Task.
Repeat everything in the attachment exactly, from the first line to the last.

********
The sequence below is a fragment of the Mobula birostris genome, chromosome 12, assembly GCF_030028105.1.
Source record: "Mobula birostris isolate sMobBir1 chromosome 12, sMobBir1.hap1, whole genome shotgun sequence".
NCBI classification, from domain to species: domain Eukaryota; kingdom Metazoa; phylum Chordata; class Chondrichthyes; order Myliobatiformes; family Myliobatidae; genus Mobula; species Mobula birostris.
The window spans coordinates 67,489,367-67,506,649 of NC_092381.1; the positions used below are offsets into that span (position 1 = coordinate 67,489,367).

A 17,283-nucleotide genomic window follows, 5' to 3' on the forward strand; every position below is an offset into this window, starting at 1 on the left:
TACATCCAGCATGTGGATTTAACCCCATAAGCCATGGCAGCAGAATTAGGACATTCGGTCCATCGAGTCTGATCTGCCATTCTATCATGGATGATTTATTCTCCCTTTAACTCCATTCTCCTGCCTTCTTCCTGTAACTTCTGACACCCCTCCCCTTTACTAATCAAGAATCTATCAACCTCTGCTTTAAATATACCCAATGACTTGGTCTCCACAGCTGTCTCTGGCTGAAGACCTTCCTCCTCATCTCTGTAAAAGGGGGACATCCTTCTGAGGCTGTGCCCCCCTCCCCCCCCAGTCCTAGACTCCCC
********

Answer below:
The sequence below is a fragment of the Mobula birostris genome, chromosome 12, assembly GCF_030028105.1.
Source record: "Mobula birostris isolate sMobBir1 chromosome 12, sMobBir1.hap1, whole genome shotgun sequence".
NCBI classification, from domain to species: domain Eukaryota; kingdom Metazoa; phylum Chordata; class Chondrichthyes; order Myliobatiformes; family Myliobatidae; genus Mobula; species Mobula birostris.
The window spans coordinates 67,489,367-67,506,649 of NC_092381.1; the positions used below are offsets into that span (position 1 = coordinate 67,489,367).

A 17,283-nucleotide genomic window follows, 5' to 3' on the forward strand; every position below is an offset into this window, starting at 1 on the left:
TACATCCAGCATGTGGATTTAACCCCATAAGCCATGGCAGCAGAATTAGGACATTCGGTCCATCGAGTCTGATCTGCCATTCTATCATGGATGATTTATTCTCCCTTTAACTCCATTCTCCTGCCTTCTTCCTGTAACTTCTGACACCCCTCCCCTTTACTAATCAAGAATCTATCAACCTCTGCTTTAAATATACCCAATGACTTGGTCTCCACAGCTGTCTCTGGCTGAAGACCTTCCTCCTCATCTCTGTAAAAGGGGGACATCCTTCTGAGGCTGTGCCCCCCTCCCCCCCCAGTCCTAGACTCCCC